With so much commercial office development and corporate decision-making put on ice this year, LOM takes stock of what’s going to shape occupier investment in 2021.
The disruption wrought by Covid-19 forced many corporate occupiers to hold back on big real estate investments, while others expedited major portfolio change for the same reason. These contradictions are going to persist into next year and will continue to pull the market in very different directions. We can expect to see lots of activity – but not necessarily matched with lots of budget.
One thing we know for sure is that any investment in new office space will be driven by flexibility. The ability to scale workplaces up and down is going to be crucial now we’ve all seen how quickly working behaviours can change. Coworking and shared office spaces are likely to do well as the new middle ground for those seeking more flexible models, but businesses will be signing leases on different terms to before – taking whole floors, rather than putting staff in big open plan spaces.
“2021 is going to be the year of the reunion ... That’s got to be a big priority for occupiers in the first half of the year – setting up the workplace for a celebratory and memorable re-boot.”
LOM Director, John Avery
There will also be less tolerance for average space. As some occupiers look to shrink footprints, character, individuality and the overall experience are going to key factors in decision-making, rather than size and scale. There is always going to be demand for better quality spaces.
Indeed, we’re expecting 2021 to be a fantastic year for innovation.
Occupiers are going to be looking to make affordable changes that can have big impact, and that’s an exciting prospect for workplace designers like myself. We’re anticipating a significant re-adjustment towards fit-out and retrofit, and a renewed appreciation for office design and interiors.
We’re living through a complete liberation in workplace thinking that’s only been made possible by the sudden switch towards flexible, remote working this year. It’s opened up huge potential in our office buildings – with more free floorspace comes more free rein to re-imagine how they are used.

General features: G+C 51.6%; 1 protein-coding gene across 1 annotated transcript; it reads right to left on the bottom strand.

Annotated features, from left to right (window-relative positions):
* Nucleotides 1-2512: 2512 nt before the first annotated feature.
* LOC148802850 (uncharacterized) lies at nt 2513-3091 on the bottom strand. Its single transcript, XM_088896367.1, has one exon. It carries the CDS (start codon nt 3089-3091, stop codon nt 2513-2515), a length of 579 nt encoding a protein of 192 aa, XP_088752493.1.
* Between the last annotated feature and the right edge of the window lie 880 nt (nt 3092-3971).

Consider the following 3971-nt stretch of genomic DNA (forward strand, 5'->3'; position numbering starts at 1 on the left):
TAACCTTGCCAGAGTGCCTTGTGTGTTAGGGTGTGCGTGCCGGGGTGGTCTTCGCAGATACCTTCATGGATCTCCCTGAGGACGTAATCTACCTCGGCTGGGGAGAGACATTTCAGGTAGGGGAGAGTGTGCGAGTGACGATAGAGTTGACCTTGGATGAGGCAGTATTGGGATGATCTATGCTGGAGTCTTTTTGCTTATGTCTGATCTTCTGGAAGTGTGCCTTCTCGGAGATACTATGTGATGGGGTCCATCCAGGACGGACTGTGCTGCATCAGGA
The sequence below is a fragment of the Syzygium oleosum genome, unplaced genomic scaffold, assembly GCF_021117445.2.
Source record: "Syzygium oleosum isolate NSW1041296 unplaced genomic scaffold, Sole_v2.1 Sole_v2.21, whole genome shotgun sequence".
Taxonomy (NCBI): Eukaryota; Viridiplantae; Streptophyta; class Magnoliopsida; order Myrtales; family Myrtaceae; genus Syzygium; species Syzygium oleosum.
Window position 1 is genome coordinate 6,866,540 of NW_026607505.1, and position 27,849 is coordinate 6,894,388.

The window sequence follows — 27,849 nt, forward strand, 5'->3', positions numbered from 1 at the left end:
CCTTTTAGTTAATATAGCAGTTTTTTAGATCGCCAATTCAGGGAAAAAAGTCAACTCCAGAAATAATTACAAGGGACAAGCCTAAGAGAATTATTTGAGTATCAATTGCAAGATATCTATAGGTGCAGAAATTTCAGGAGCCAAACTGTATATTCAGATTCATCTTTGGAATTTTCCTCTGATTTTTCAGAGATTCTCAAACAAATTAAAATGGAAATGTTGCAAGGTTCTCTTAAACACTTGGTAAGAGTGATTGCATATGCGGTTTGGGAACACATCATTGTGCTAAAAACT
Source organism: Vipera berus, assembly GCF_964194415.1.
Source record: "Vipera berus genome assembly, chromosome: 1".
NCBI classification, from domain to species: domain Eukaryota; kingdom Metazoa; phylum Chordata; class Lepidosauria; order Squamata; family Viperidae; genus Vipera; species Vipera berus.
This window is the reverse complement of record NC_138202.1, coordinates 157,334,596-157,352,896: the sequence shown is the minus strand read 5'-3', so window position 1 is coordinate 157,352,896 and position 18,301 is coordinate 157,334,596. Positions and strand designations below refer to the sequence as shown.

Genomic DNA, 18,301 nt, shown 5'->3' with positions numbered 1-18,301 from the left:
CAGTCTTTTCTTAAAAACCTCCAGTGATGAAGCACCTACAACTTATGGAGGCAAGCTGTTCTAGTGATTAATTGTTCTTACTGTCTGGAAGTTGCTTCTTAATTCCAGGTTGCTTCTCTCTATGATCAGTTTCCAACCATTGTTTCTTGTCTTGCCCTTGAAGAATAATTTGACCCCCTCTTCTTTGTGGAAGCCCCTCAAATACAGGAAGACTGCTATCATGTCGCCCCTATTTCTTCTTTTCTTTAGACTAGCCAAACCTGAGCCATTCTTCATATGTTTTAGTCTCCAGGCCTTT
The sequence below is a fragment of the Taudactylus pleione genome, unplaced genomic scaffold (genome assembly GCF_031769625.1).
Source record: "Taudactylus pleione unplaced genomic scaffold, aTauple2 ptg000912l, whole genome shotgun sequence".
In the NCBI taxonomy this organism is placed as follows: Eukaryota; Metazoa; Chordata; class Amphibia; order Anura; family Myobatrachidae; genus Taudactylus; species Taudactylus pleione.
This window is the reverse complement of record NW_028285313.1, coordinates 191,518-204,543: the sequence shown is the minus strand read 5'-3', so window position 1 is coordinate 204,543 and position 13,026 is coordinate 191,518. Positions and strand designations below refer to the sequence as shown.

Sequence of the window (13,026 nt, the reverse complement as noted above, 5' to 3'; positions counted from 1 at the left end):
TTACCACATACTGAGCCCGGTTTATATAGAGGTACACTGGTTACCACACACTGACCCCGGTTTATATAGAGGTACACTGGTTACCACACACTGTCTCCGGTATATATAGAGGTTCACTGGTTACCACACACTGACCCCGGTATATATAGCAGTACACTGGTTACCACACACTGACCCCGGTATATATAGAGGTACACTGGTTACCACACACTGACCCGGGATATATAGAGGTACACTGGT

This year’s enforced homeworking experience has also allowed us all to re-discover the value of the office – and coming out the other side, occupiers need to focus on the ‘good bits’, which are ultimately the things that are going to entice us back there. The social side, the collaboration, the variety, the amenities – the things you can’t get at home. That’s a fun brief from a designer’s perspective.
But we can’t forget that 2021 is going to be the year of the reunion – the year we all come back together again. That’s got to be a big priority for occupiers in the first half of the year – setting up the workplace for a celebratory and memorable re-boot. Employees want to return to the office and see change and renewal. It will be a significant missed opportunity and a real disappointment if our workplaces look exactly the same, while our lives and lifestyles have been irreversibly altered around them.
Budgets may continue to be under pressure throughout 2021, but occupiers simply cannot afford to let this period of opportunity and re-evaluation pass. Emerging from the pandemic, investment in flexibility, quality and innovation will be more important than ever before.
John is an award-winning architect who has contributed to the success of a wide range of projects with the practice including large-scale architectural commissions, interior design projects, strategic planning and branding initiatives.